The Far Right's Marine Le Pen Courts France's Female Voters
Marie da Silva is among the 25 percent of voters who are undecided ahead of Sunday's first round of voting in France's crucial presidential election.
The 52-year-old building manager and mother has soured on the men in the race, finding them too weak, unrealistic or communist.
Though she identifies as conservative, da Silva had never voted for the far-right party, National Front.
But after watching its leader and presidential candidate, Marine Le Pen, give a red-meat speech against globalization, the European Union and immigration to a packed auditorium in Paris, da Silva said she found a woman she can believe in.
"Marine has the strength and charisma of a man," da Silva declared. "She raised her children. She's a superwoman, a responsible woman, a woman who charges in."
Le Pen knows the women's vote is crucial in her quest to become France's first female president — in a topsy-turvy race where tight competition means the winner is really anyone's guess at this point.
But Le Pen and her party have baggage. The National Front wasn't exactly attractive to women when Le Pen's controversial father, Jean-Marie, ran it. He was an aging, macho former paratrooper who called the Holocaust "a minor detail" in history and wanted women to stay home and procreate.
"What he said about women was barely acceptable to those who did not belong to his generation," says Jean-Yves Camus, a political scientist and author of Far Right Politics in Europe. "Marine Le Pen is a modern woman. I mean, she raised her kids independently. She's divorced, two times. So it probably gives the possibility of being heard by modern women."
Camus cites various studies showing that the percentage of women voting for the National Front increased from 10 percent in 2010 to 28 percent in 2015. The increase is more pronounced among working-class women. Camus adds that more men than women support the party, though some studies show that gap narrowing under Le Pen's leadership.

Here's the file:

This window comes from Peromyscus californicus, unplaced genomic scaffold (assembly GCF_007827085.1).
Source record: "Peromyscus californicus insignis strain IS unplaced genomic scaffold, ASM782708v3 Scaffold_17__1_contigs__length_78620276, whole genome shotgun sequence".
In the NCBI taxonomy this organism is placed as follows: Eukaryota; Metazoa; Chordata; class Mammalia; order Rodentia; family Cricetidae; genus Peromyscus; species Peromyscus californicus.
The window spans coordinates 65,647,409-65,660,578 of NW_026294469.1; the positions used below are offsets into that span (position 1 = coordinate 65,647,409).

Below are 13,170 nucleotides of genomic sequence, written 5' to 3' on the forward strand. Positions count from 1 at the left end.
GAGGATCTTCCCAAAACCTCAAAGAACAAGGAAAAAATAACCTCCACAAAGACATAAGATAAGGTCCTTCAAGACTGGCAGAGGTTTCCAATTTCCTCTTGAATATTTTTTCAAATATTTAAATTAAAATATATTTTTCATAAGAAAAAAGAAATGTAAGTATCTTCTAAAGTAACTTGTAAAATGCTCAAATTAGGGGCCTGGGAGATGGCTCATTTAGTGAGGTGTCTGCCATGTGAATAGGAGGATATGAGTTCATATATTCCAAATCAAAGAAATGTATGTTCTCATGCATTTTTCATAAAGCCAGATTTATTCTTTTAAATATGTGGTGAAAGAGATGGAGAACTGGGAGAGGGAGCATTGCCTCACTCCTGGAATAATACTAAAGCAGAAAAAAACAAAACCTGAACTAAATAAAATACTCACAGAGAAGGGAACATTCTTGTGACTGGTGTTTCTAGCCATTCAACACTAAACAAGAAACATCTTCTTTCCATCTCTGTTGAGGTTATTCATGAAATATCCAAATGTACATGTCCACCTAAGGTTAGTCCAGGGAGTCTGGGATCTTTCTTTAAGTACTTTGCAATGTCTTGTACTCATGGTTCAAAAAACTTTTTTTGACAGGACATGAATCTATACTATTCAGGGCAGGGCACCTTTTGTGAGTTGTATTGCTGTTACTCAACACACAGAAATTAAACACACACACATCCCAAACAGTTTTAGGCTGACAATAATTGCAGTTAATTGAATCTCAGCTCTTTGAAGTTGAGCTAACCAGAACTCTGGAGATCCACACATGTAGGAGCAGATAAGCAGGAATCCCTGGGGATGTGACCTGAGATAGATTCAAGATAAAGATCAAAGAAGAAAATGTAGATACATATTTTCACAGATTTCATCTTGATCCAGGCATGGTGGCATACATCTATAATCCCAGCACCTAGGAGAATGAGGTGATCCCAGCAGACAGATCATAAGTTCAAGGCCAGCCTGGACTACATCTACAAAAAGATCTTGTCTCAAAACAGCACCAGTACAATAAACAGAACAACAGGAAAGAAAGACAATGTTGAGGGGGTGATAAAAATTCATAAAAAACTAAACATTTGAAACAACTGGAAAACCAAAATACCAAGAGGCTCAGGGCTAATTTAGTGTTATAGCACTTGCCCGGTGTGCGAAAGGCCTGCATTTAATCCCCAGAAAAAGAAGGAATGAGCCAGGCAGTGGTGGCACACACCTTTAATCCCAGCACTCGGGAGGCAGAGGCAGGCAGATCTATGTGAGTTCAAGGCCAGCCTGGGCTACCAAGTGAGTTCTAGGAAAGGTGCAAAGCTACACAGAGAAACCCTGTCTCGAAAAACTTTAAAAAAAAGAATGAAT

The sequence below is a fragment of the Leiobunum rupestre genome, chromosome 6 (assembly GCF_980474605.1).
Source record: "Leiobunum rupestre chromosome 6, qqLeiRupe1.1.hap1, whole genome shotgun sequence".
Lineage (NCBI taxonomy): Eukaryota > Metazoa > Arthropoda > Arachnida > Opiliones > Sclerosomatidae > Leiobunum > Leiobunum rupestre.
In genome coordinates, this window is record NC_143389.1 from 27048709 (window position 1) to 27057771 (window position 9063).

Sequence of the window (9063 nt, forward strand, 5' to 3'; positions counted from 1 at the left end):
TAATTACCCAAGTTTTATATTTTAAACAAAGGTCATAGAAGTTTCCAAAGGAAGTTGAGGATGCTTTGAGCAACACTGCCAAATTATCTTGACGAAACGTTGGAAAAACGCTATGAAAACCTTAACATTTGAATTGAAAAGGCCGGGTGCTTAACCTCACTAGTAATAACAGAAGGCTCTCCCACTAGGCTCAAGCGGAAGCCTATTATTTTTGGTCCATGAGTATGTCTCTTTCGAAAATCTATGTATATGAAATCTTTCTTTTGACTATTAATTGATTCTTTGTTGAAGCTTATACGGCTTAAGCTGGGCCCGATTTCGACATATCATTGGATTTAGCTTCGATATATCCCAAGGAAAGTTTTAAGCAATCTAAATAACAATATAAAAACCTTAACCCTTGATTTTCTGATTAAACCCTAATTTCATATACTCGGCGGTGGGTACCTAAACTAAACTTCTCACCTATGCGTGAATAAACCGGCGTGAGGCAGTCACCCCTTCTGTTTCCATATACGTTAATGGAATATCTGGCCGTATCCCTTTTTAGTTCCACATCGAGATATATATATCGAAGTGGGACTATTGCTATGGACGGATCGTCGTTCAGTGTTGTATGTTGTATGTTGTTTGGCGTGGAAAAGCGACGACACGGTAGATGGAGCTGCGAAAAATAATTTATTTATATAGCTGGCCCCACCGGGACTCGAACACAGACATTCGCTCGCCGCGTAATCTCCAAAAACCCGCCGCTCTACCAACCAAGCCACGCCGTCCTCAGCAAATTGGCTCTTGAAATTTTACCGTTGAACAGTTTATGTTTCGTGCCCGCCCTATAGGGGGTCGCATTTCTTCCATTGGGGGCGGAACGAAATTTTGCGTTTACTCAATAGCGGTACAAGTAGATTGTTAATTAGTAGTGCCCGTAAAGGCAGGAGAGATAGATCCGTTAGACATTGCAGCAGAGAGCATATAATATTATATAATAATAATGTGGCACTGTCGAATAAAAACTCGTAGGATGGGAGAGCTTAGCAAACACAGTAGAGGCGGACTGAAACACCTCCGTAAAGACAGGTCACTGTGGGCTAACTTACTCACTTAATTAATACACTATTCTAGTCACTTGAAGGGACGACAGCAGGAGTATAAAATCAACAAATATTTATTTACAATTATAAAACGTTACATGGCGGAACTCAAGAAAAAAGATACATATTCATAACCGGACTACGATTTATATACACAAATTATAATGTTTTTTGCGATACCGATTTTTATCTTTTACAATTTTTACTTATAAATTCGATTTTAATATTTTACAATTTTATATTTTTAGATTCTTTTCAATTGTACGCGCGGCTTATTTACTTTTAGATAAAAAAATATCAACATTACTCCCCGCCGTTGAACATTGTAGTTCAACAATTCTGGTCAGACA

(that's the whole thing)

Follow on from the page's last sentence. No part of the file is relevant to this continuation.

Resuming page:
Marie-Hélène De Lacoste Lareymonde, a National Front lawmaker from Alsace, claims that Le Pen, a husky-voiced, hard-edged lawyer in a pantsuit, represents "every kind of woman in society."
During the presidential campaign, Le Pen has tried to show a soft side.
Her logo is a blue rose. Her campaign has distributed copies of a glossy four-page leaflet reminding voters that she's a mother of three who's "a female politician in a man's world."
And in a campaign video, she declares that, as a woman, she's experienced the "ever-increasing restrictions in our country through the development of Islamic fundamentalism like an act of violence."
That issue is one reason why Manon Bouquin, a 24-year-old student, decided to campaign for Le Pen.
At the Paris rally, she hands out T-shirts with one hand and waves a French flag with the other.
"Marine Le Pen warned years ago that Islamism is segregating men and women in the Paris suburbs," Bouquin says, claiming "that there are even cafes where women can't enter."
Another woman at the rally, 19-year-old Morgane Fleury, says she stopped by the Le Pen rally out of curiosity and was shocked at Le Pen's "violent" rhetoric.
Fleury says Le Pen is trying to scare women into supporting her by demonizing Islam.
"She's just so bad for women, and the way she talks about women and Islam, it's terrifying, really," Fleury said. "There's a hidden meaning in what she says."
Camus, the political scientist, says his research shows that Le Pen used anti-Islamic rhetoric, especially after the terrorist attacks in Paris and Nice, to attract women who didn't vote for the National Front before.
"And she tells the same thing to gay people and to the Jews," he says, "Telling them 'forget what we did in the past, and that if you want to be protected, the National Front is best for you'."
NPR's Eleanor Beardsley contributed to this story.
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